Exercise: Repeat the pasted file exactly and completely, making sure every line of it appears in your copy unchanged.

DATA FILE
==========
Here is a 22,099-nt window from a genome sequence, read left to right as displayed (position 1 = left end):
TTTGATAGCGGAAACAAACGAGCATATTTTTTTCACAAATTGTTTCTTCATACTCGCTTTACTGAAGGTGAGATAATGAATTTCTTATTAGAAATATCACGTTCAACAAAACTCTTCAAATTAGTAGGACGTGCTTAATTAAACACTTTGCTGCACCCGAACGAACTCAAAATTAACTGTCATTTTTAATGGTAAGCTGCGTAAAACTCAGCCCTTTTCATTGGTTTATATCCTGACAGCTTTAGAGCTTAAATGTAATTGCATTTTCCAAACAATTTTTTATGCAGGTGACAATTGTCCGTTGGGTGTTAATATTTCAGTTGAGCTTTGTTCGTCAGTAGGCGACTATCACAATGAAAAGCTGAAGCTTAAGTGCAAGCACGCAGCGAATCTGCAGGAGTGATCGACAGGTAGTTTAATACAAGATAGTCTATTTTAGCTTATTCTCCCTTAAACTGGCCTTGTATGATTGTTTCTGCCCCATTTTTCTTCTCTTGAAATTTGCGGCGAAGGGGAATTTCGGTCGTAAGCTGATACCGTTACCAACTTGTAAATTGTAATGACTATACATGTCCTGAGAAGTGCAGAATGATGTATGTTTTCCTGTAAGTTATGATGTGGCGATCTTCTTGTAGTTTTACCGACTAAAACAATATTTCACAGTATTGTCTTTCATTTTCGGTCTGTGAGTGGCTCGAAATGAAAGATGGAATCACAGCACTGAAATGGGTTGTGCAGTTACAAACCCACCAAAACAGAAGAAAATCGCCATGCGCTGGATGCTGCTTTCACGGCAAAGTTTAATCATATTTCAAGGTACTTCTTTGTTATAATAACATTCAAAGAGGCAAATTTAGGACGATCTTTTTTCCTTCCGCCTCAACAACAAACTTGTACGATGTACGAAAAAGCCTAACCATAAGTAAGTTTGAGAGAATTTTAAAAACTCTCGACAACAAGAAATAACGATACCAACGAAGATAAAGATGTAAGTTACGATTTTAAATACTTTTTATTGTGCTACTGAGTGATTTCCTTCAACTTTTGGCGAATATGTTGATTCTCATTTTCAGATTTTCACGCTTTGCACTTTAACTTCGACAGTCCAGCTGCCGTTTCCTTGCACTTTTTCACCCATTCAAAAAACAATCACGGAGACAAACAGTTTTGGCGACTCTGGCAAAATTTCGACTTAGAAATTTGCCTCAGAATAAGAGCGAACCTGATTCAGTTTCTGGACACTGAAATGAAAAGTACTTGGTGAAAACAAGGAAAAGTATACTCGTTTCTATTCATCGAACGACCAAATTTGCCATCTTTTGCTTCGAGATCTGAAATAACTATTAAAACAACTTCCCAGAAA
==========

Here is a 22,099-nt window from a genome sequence, read left to right as displayed (position 1 = left end):
TTTGATAGCGGAAACAAACGAGCATATTTTTTTCACAAATTGTTTCTTCATACTCGCTTTACTGAAGGTGAGATAATGAATTTCTTATTAGAAATATCACGTTCAACAAAACTCTTCAAATTAGTAGGACGTGCTTAATTAAACACTTTGCTGCACCCGAACGAACTCAAAATTAACTGTCATTTTTAATGGTAAGCTGCGTAAAACTCAGCCCTTTTCATTGGTTTATATCCTGACAGCTTTAGAGCTTAAATGTAATTGCATTTTCCAAACAATTTTTTATGCAGGTGACAATTGTCCGTTGGGTGTTAATATTTCAGTTGAGCTTTGTTCGTCAGTAGGCGACTATCACAATGAAAAGCTGAAGCTTAAGTGCAAGCACGCAGCGAATCTGCAGGAGTGATCGACAGGTAGTTTAATACAAGATAGTCTATTTTAGCTTATTCTCCCTTAAACTGGCCTTGTATGATTGTTTCTGCCCCATTTTTCTTCTCTTGAAATTTGCGGCGAAGGGGAATTTCGGTCGTAAGCTGATACCGTTACCAACTTGTAAATTGTAATGACTATACATGTCCTGAGAAGTGCAGAATGATGTATGTTTTCCTGTAAGTTATGATGTGGCGATCTTCTTGTAGTTTTACCGACTAAAACAATATTTCACAGTATTGTCTTTCATTTTCGGTCTGTGAGTGGCTCGAAATGAAAGATGGAATCACAGCACTGAAATGGGTTGTGCAGTTACAAACCCACCAAAACAGAAGAAAATCGCCATGCGCTGGATGCTGCTTTCACGGCAAAGTTTAATCATATTTCAAGGTACTTCTTTGTTATAATAACATTCAAAGAGGCAAATTTAGGACGATCTTTTTTCCTTCCGCCTCAACAACAAACTTGTACGATGTACGAAAAAGCCTAACCATAAGTAAGTTTGAGAGAATTTTAAAAACTCTCGACAACAAGAAATAACGATACCAACGAAGATAAAGATGTAAGTTACGATTTTAAATACTTTTTATTGTGCTACTGAGTGATTTCCTTCAACTTTTGGCGAATATGTTGATTCTCATTTTCAGATTTTCACGCTTTGCACTTTAACTTCGACAGTCCAGCTGCCGTTTCCTTGCACTTTTTCACCCATTCAAAAAACAATCACGGAGACAAACAGTTTTGGCGACTCTGGCAAAATTTCGACTTAGAAATTTGCCTCAGAATAAGAGCGAACCTGATTCAGTTTCTGGACACTGAAATGAAAAGTACTTGGTGAAAACAAGGAAAAGTATACTCGTTTCTATTCATCGAACGACCAAATTTGCCATCTTTTGCTTCGAGATCTGAAATAACTATTAAAACAACTTCCCAGAAA